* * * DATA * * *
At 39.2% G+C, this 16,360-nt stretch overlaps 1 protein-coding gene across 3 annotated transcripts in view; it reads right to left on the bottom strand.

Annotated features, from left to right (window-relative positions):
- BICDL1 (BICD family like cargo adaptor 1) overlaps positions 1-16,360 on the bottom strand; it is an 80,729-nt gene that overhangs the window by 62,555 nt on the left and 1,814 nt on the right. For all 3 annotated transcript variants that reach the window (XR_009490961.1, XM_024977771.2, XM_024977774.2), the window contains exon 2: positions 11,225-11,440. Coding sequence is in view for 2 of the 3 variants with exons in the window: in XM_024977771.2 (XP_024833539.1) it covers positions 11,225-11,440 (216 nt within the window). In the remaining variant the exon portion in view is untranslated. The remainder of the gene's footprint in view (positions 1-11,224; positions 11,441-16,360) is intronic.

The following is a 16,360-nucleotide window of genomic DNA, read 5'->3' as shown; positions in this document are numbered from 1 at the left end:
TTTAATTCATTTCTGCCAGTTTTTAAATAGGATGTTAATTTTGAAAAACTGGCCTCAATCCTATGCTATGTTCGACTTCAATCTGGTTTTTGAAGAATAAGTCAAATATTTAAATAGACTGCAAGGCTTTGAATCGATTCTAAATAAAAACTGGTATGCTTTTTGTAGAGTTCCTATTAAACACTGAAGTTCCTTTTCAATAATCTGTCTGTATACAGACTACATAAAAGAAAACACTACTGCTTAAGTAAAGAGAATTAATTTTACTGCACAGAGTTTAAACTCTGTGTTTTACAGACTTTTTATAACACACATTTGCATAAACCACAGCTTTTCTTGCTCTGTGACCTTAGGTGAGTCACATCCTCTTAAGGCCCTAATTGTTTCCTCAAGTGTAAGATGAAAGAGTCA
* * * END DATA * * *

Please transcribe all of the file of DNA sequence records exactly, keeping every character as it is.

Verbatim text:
At 39.2% G+C, this 16,360-nt stretch overlaps 1 protein-coding gene across 3 annotated transcripts in view; it reads right to left on the bottom strand.

Annotated features, from left to right (window-relative positions):
- BICDL1 (BICD family like cargo adaptor 1) overlaps positions 1-16,360 on the bottom strand; it is an 80,729-nt gene that overhangs the window by 62,555 nt on the left and 1,814 nt on the right. For all 3 annotated transcript variants that reach the window (XR_009490961.1, XM_024977771.2, XM_024977774.2), the window contains exon 2: positions 11,225-11,440. Coding sequence is in view for 2 of the 3 variants with exons in the window: in XM_024977771.2 (XP_024833539.1) it covers positions 11,225-11,440 (216 nt within the window). In the remaining variant the exon portion in view is untranslated. The remainder of the gene's footprint in view (positions 1-11,224; positions 11,441-16,360) is intronic.

The following is a 16,360-nucleotide window of genomic DNA, read 5'->3' as shown; positions in this document are numbered from 1 at the left end:
TTTAATTCATTTCTGCCAGTTTTTAAATAGGATGTTAATTTTGAAAAACTGGCCTCAATCCTATGCTATGTTCGACTTCAATCTGGTTTTTGAAGAATAAGTCAAATATTTAAATAGACTGCAAGGCTTTGAATCGATTCTAAATAAAAACTGGTATGCTTTTTGTAGAGTTCCTATTAAACACTGAAGTTCCTTTTCAATAATCTGTCTGTATACAGACTACATAAAAGAAAACACTACTGCTTAAGTAAAGAGAATTAATTTTACTGCACAGAGTTTAAACTCTGTGTTTTACAGACTTTTTATAACACACATTTGCATAAACCACAGCTTTTCTTGCTCTGTGACCTTAGGTGAGTCACATCCTCTTAAGGCCCTAATTGTTTCCTCAAGTGTAAGATGAAAGAGTCA